DuPage County Officials Warn of Dangers of Heroin, Fentanyl

Thu June 16, 2016

DuPage County officials held a news conference Tuesday to warn the public of the growing dangers associated with heroin and fentanyl.

Officials who presented information at the news conference included County Board Chairman Dan Cronin, Coroner Dr. Richard Jorgensen, State's Attorney Robert Berlin, Hanover Park Deputy Police Chief Andrew Johnson representing the DuPage Chiefs of Police Association and DuPage County Health Department Executive Director Karen Ayala.

"Never before has heroin prevention been more important than it is today, right here in DuPage County. I'm asking parents, grandparents, caregivers, teachers, camp counselors, anyone who deals with students or young adults: Please educate yourself and talk to your family about the dangers of heroin," Cronin said.

The County has seen a recent spike in deaths associated with heroin and heroin laced with fentanyl, a powerful opiate that is significantly more potent than morphine.

DuPage County Coroner Richard Jorgensen, M.D. said, "I would like to inform the public of three disturbing trends which are causing increased overdoses and deaths in the Chicago metro area. First, large amounts of fentanyl, a synthetic opiate stronger than heroin, is being distributed in the Chicago metro area either mixed with heroin or by itself. Second, fentanyl and analogs (designer fentanyls) are being illicitly made in homegrown labs or imported. These designer fentanyls are often five to ten times stronger than medical fentanyl. 

And finally, fentanyl has been illicitly manufactured and mislabeled or packaged to look like other drugs such as OxyContin and Xanax and sold illegally on the street. Therefore, users may not even know that they are taking this powerful and deadly drug. These three factors have led to an alarming increase in overdose and death."

In 2015, the DuPage Narcan Program saved 62 people who were overdosing on heroin or fentanyl. Through early June of 2016, the DuPage Narcan Program reports 64 overdose reversals. In 2015, 43 people died of heroin overdose in DuPage County.

"Recently we have witnessed a startling increase in heroin and fentanyl overdose deaths, not only in DuPage County but throughout Illinois," said Berlin. "Any time there is a narcotic overdose death in DuPage County we are committed to working with law enforcement to identify, apprehend and vigorously prosecute those who supplied the fatal dose. It doesn't matter whether the dealer who supplied a fatal dose is a big-time supplier or a small-time peddler. In the eyes of the law, a drug dealer is a drug dealer. Anyone who supplies drugs to another could be held responsible if they supplied a lethal dose. People need to know that there is a price to pay for supplying potentially killer doses of heroin, fentanyl and other dangerous narcotics and that price could be up to 60 years in the Illinois Department of Corrections."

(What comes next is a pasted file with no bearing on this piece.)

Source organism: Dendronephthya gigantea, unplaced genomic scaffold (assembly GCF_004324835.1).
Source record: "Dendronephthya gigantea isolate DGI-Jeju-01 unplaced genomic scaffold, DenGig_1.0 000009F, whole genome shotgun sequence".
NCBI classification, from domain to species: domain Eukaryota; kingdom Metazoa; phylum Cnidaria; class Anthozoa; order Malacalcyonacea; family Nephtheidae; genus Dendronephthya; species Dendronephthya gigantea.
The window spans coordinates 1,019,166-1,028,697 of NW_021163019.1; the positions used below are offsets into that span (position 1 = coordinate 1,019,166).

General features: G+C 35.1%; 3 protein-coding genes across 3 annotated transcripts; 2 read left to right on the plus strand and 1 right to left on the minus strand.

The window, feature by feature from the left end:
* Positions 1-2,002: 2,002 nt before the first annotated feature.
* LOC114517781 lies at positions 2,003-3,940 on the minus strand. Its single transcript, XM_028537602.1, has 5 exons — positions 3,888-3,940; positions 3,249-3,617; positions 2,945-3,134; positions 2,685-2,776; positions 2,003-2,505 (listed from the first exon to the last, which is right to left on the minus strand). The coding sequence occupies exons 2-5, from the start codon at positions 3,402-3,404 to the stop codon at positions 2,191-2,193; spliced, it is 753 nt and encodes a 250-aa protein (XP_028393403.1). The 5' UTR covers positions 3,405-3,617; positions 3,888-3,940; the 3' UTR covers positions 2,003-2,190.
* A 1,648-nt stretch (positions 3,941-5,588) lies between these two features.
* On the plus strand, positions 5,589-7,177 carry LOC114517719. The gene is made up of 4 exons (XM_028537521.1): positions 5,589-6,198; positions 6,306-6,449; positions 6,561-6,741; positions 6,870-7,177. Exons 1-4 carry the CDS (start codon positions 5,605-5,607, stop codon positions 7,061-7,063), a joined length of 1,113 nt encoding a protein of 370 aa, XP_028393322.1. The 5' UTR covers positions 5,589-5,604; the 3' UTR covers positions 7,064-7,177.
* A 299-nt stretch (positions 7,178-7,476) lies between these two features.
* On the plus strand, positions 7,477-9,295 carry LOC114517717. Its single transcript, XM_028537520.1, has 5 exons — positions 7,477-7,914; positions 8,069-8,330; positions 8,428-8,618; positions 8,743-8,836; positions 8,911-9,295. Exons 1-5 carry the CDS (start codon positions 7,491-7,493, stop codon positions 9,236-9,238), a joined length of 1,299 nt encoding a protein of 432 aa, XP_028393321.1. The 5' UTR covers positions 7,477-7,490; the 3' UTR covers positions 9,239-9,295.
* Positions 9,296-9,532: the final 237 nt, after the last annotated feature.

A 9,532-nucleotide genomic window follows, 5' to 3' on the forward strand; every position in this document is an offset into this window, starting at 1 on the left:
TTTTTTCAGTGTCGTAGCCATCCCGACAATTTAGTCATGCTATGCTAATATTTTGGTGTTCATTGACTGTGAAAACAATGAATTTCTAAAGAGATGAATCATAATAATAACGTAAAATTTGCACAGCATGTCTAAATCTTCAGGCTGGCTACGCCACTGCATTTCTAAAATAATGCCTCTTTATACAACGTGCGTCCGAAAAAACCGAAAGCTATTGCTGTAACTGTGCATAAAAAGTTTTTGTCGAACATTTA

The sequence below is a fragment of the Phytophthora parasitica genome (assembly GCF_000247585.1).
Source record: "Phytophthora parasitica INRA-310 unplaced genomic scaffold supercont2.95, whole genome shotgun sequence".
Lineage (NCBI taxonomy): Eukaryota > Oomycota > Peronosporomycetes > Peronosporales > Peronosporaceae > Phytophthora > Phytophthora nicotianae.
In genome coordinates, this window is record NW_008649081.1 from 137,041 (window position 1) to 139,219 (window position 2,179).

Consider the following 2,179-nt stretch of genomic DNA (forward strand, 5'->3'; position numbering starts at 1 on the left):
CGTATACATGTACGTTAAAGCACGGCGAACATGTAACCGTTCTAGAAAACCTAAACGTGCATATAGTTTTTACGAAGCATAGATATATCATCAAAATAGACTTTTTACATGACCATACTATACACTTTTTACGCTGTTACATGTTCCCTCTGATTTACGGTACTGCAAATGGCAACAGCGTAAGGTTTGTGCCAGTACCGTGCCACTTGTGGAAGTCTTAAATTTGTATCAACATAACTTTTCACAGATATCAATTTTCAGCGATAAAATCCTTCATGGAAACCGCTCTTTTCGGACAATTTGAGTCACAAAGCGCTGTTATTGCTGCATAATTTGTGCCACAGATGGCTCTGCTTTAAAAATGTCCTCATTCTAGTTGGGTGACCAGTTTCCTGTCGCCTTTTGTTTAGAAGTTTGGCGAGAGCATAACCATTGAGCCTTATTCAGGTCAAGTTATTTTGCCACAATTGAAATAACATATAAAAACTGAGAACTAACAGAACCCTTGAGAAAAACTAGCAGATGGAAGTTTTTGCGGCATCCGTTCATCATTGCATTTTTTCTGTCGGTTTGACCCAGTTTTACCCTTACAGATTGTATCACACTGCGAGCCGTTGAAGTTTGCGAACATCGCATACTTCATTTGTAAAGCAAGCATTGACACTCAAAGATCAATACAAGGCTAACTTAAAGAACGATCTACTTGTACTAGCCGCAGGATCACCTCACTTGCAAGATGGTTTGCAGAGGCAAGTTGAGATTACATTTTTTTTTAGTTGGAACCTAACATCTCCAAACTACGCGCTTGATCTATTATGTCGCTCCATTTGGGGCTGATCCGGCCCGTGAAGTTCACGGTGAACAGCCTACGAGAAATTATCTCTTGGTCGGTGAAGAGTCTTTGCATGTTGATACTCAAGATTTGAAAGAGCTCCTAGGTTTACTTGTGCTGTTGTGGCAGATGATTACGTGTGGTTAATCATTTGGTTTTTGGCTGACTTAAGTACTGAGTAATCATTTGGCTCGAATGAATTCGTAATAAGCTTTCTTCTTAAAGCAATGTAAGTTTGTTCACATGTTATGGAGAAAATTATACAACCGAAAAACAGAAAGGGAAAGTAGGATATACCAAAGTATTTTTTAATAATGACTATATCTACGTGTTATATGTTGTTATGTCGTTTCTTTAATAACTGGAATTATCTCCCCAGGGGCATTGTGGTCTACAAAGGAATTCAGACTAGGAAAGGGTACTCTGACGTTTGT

"Police officers are fully aware of the increased usage of heroin and - most recently - fentanyl in DuPage County and beyond," said Johnson. "We are also aware that reversing this trend will require long-term changes in behavior and we intend to work with our partners and coalitions throughout DuPage County to stop this epidemic."

"The increases in heroin deaths in DuPage County and the increases in overdose reversals reported by the DuPage Narcan Program are concerning. This is truly a public health concern that requires multi-sector support," said Ayala. "The Health Department is addressing these increases by raising public awareness of these issues and then offering services and programs to drug users that hopefully will reduce drug abuse and ultimately break the cycle of drug addiction."
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Note: A full video of the press conference will be uploaded to the County's YouTube channel, https://www.youtube.com/channel/UC45ol-gzYfebGvZ3OLhzClA.